Judges have announced the winners for the 2019 ASLE Book Awards. These awards in the areas of ecocriticism and environmental creative writing were established in 2007 and are given biennially to recognize excellence in the field.
The official presentation will be held on June 27, 2019, at the Authors’ Reception during the 2019 ASLE Biennial Conference at the University of California, Davis. We received more than 70 creative submissions and 50 ecocritical submissions this year, by far the highest numbers ever. Congratulations to our winning and honorable mention authors:
ASLE Creative Writing Book Award Winner
Rising: Dispatches from the New American Shore by Elizabeth Rush. Milkweed Editions, 2018.
Judges (Elizabeth Dodd, John Tallmadge, and Laird Christensen) commented:
“Rising offers a vivid, compassionate, and personal account of meetings with extraordinary people who, living on the margins of both our continent and our society, are most directly and tragically affected by global warming. A compelling, masterful blend of journalism, social critique, and personal discovery that brings climate change right to the reader’s door.
Rush combines extensive research with moving personal connections to the places and people inhabiting those places affected by the oceans already rising–and the disruptions that rising and warming seas will increasingly unloose. Ambitious, important, and beautifully written.”
ASLE Ecocritical Book Award Winner
Naturalizing Africa: Ecological Violence, Agency, and Postcolonial Resistance in African Literature, by Cajetan Iheka. Cambridge University Press, 2017.
Judges (Ryan Hediger, Erin James, Robin Murray, Jesse Oak Taylor, and Hsuan Hsu) commented:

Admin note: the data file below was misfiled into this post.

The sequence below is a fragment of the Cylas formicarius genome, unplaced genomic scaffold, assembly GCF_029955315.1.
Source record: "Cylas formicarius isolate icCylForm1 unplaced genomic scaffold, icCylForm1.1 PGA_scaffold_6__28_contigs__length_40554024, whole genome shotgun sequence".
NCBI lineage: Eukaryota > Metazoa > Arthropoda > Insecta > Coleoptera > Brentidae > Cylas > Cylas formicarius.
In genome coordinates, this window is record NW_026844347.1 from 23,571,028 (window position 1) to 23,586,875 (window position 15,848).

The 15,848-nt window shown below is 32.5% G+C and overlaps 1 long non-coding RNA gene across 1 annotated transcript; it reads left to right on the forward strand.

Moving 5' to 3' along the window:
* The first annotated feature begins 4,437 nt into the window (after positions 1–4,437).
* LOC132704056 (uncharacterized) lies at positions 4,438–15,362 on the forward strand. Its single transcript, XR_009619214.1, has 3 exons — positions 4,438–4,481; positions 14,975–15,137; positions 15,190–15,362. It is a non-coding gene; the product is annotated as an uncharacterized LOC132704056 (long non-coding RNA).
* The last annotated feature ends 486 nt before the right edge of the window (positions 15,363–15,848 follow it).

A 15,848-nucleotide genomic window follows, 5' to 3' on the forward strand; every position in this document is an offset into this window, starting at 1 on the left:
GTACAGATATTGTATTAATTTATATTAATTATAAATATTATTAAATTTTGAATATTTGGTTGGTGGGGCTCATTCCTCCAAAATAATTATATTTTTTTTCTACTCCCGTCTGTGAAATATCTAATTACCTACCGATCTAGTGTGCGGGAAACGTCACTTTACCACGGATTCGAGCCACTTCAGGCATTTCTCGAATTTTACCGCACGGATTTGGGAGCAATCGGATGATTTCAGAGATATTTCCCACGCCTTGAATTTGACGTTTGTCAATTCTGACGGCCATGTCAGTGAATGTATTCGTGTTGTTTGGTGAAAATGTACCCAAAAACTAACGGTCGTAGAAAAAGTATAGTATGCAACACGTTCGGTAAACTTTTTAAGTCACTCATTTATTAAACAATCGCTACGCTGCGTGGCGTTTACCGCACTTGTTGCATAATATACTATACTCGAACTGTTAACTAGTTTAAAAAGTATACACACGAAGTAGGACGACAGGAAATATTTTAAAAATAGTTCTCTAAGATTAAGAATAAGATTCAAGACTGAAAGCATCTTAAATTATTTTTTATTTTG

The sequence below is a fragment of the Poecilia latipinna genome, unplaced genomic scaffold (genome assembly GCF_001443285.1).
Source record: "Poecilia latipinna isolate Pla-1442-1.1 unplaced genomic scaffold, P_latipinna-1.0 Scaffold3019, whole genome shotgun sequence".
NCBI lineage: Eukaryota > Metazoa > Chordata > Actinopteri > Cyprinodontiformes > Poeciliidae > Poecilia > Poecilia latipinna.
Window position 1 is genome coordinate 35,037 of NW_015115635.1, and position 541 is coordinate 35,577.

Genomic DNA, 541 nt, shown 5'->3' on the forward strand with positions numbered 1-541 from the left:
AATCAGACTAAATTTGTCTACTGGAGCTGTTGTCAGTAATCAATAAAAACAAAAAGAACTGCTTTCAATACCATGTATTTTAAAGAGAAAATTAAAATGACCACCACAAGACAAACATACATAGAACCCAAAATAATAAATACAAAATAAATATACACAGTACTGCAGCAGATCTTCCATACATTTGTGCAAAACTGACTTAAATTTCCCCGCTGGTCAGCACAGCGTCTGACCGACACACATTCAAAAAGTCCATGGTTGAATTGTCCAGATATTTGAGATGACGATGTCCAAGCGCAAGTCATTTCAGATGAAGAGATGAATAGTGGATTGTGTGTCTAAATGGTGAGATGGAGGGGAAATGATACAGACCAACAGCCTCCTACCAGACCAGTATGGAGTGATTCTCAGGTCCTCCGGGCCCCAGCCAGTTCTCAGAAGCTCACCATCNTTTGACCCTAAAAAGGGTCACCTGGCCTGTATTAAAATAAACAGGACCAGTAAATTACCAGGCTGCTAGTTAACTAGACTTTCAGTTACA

“Naturalizing Africa brings together the previously separate conversations of postcolonial ecocriticism, environmental justice, and new materialism. It deftly weaves together the work of major ecocritical scholars such as Nixon, Haraway, Caminero-Santangelo, Iovino and Oppermann, and to sharply critique a status quo (the anthropocentrism of postcolonial studies). It explores the uncomfortable fact that the struggle for human liberation can cause ecological harm. In so doing, it foregrounds the question of how the autonomy of nonhuman nature–and disparate needs of human and nonhuman populations–can be factored into accounts of anti-colonial resistance. While it is not the first to discuss the role of non-humans in postcolonial ecocriticisim, it is more ambitious and nuanced than those that have come before, and close readings of familiar and less-often-studied African texts nicely model its intervention. Above all, Naturalizing Africa’s discussion of the environmental politics of postcolonial resistance is bold, refreshing, and timely. ”
Inhospitable World: Cinema in the Time of the Anthropocene, by Jennifer Fay. Oxford University Press, 2018.
“Inhospitable World is theoretically rigorous and productively engages a range of cinematic materials to effectively bring together cinema studies, discussions of the Anthropocene, material studies, and the history and theory of aesthetic worlds in fiction. It articulates a mature and accessibly written argument to demonstrate a compelling logic of how cinematic construction helps produce the larger planetary reality of the Anthropocene.”
The Flood Year 1927, by Susan Scott Parrish. Princeton University Press, 2017.
“The Flood Year is a marvelous, magisterial book, navigating across a vast range of scholarly fields, theoretical concepts, and archival materials. Its treatment of a historical topic (The Mississippi flood of 1927) with obvious contemporary resonance and specific attention to environmental racism and ecological justice presents a remarkable example of cultural history in truly accessible prose for a “crossover” readership.”